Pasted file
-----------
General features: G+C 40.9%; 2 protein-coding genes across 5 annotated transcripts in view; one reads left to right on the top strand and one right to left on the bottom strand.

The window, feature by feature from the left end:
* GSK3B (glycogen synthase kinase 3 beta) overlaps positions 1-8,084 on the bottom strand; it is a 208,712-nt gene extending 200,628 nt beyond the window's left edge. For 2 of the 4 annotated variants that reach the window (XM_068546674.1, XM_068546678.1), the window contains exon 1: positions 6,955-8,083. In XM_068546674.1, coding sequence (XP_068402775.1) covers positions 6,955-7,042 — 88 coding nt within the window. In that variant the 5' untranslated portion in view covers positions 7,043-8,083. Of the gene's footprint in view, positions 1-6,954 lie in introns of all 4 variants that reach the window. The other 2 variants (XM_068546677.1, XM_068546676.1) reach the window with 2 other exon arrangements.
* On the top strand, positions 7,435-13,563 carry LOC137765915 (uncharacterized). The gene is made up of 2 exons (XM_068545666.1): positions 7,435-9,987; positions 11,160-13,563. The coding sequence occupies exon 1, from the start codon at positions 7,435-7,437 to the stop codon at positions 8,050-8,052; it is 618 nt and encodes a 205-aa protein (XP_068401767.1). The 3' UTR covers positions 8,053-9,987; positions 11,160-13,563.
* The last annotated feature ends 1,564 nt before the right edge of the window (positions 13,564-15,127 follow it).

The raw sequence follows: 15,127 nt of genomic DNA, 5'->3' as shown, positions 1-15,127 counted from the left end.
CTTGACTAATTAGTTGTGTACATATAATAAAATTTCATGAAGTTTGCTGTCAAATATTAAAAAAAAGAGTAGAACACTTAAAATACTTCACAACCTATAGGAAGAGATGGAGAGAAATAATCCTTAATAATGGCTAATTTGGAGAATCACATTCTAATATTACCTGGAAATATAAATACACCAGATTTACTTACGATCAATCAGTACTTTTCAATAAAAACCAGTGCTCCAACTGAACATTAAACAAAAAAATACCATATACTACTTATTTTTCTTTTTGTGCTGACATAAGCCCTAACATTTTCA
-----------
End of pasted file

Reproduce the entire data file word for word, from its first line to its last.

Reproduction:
General features: G+C 40.9%; 2 protein-coding genes across 5 annotated transcripts in view; one reads left to right on the top strand and one right to left on the bottom strand.

The window, feature by feature from the left end:
* GSK3B (glycogen synthase kinase 3 beta) overlaps positions 1-8,084 on the bottom strand; it is a 208,712-nt gene extending 200,628 nt beyond the window's left edge. For 2 of the 4 annotated variants that reach the window (XM_068546674.1, XM_068546678.1), the window contains exon 1: positions 6,955-8,083. In XM_068546674.1, coding sequence (XP_068402775.1) covers positions 6,955-7,042 — 88 coding nt within the window. In that variant the 5' untranslated portion in view covers positions 7,043-8,083. Of the gene's footprint in view, positions 1-6,954 lie in introns of all 4 variants that reach the window. The other 2 variants (XM_068546677.1, XM_068546676.1) reach the window with 2 other exon arrangements.
* On the top strand, positions 7,435-13,563 carry LOC137765915 (uncharacterized). The gene is made up of 2 exons (XM_068545666.1): positions 7,435-9,987; positions 11,160-13,563. The coding sequence occupies exon 1, from the start codon at positions 7,435-7,437 to the stop codon at positions 8,050-8,052; it is 618 nt and encodes a 205-aa protein (XP_068401767.1). The 3' UTR covers positions 8,053-9,987; positions 11,160-13,563.
* The last annotated feature ends 1,564 nt before the right edge of the window (positions 13,564-15,127 follow it).

The raw sequence follows: 15,127 nt of genomic DNA, 5'->3' as shown, positions 1-15,127 counted from the left end.
CTTGACTAATTAGTTGTGTACATATAATAAAATTTCATGAAGTTTGCTGTCAAATATTAAAAAAAAGAGTAGAACACTTAAAATACTTCACAACCTATAGGAAGAGATGGAGAGAAATAATCCTTAATAATGGCTAATTTGGAGAATCACATTCTAATATTACCTGGAAATATAAATACACCAGATTTACTTACGATCAATCAGTACTTTTCAATAAAAACCAGTGCTCCAACTGAACATTAAACAAAAAAATACCATATACTACTTATTTTTCTTTTTGTGCTGACATAAGCCCTAACATTTTCA